Archive for June, 2014
What could I tell you, my lady, of the secrets of nature that I have discovered while cooking? I observed that an egg unifies and fries in butter or oil, but to the contrary dissolves in syrup; that in order to keep sugar liquid, it suffices to throw on it a very little bit of water flavored with quince or another bitter fruit; that the yolk and white of the same egg when separated and combined with sugar have an opposite effect, and one different from when they are both used together. I do not mean to tire you with such foolishness, which I only recount to give you a complete picture of my nature and because I think it will amuse you. But, my lady, what can women know except philosophy of the kitchen? Lupercio Leonardo has said it well: it is possible to philosophize while preparing dinner. As I often say on observing these little things, if Aristotle had cooked, he would have written much more.
–Sor Juana Inés de la Cruz, c. 1690
Or consider this:
Or consider the example of cookery. It might be supposed that an ignorant man, some edible materials, and a cookery book compose together the necessities of a self-moved (or concrete) activity called cooking. But nothing is further from the truth. The cookery book is not an independently generated beginning from which cooking can spring; it is nothing more than an abstract of somebody’s knowledge of how to cook: it is the stepchild, not the parent of the activity. The book, in its tum, may help to set a man on to dressing a dinner, but if it were his sole guide he could never, in fact, begin: the book speaks only to those who know already the kind of thing to expect from it and consequently bow to interpret it.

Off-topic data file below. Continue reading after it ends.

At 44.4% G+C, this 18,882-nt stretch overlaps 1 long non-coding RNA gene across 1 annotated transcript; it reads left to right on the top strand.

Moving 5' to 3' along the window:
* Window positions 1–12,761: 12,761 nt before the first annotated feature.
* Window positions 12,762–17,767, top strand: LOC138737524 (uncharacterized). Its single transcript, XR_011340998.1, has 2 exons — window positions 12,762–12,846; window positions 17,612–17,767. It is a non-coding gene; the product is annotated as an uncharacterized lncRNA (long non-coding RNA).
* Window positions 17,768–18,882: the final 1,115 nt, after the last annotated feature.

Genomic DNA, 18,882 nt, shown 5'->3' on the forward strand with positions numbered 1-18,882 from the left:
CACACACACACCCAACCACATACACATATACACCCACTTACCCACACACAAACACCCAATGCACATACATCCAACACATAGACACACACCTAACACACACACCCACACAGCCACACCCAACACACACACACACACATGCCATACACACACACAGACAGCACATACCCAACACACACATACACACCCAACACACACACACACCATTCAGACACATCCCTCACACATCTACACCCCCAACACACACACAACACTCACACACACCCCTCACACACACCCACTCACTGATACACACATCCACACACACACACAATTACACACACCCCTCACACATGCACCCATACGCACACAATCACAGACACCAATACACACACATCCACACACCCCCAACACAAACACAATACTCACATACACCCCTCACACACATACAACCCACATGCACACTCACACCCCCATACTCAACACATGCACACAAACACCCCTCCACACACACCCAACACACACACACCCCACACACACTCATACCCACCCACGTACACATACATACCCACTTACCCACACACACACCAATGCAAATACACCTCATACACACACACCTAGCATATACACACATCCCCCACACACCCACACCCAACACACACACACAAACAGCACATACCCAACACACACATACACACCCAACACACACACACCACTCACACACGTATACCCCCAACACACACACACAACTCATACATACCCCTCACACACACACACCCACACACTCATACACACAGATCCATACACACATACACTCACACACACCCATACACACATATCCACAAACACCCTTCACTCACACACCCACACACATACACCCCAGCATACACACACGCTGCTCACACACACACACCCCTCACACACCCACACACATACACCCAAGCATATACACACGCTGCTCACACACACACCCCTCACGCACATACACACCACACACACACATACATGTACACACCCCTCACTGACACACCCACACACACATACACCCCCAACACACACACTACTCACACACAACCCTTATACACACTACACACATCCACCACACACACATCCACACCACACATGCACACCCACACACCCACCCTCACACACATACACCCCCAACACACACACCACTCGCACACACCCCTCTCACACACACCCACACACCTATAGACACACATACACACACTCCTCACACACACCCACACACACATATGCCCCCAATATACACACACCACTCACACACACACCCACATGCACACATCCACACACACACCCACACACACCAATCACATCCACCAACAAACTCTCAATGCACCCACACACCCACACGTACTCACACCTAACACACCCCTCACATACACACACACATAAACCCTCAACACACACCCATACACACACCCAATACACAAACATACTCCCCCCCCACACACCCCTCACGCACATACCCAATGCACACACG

Now, just as a cookery book presupposes somebody who knows how to cook, and its use presupposes somebody who already knows how to use it, and just as a scientific hypothesis springs from a knowledge of how to conduct a scientific investigation and separated from that knowledge is powerless to set empiricism profitably to work, so a political ideology must be understood, not as an independently premeditated beginning for political activity, but as knowledge (abstract and generalized) of a concrete manner of attending to the arrangements of a society. The catechism which sets out the purposes to be pursued merely abridges a concrete manner of behaviour in which those purposes are already hidden. It does not exist in advance of political activity, and by itself it is always an insufficient guide. Political enterprises, the ends to be pursued, the arrangements to be established (all the normal ingredients of a political ideology), cannot be premeditated in advance of a manner of attending to the arrangements of a society; what we do, and moreover what we want to do, is the creature of how we are accustomed to conduct our affairs. Indeed, it often reflects no more than a discovered ability to do something which is then translated into an authority to do it.
–Michael Oakeshott, Rationalism in Politics and Other Essays
You can find the details here. The question this year is:
‘What is philosophy? How is it possible?
What can it expect to achieve?’
Entries may address the topic in a variety of ways, and could ask what makes a problem or an approach philosophical. Are there particular subject areas for philosophy? Have these changed over time? Are they different in different traditions? Is progress achievable in philosophy? How might progress be assessed? If there has been philosophical progress, where is it to be found? If not, why is this? And if progress in any non-contentious sense is not possible, does philosophy still have a point?
The prize is £2,500. If you can answer this set of questions adequately, you deserve the money!
Peter Unger, author of Empty Ideas, thinks so. Read this interview with one of his former students. Here’s a taste:
Back to Empty Ideas, I guess you think people should just face up to that, instead of thinking that they’re doing something very important, or deep.
Probably. That’s what Wittgenstein concluded. I’m just not holding myself to be something like a quasi-mystical genius that he was supposed to have been. I’m just an ordinary schlub, who happens to have more perspective on things than other mainstream philosophers.
And I’m smarter than almost all of them. A few of my colleagues are smarter than I am. But except for Tim Maudlin, they all have much less perspective than I do, and some of them none at all. They have no idea what they’re doing, or very little idea of what they’re doing, or distorted ideas of what they’re doing.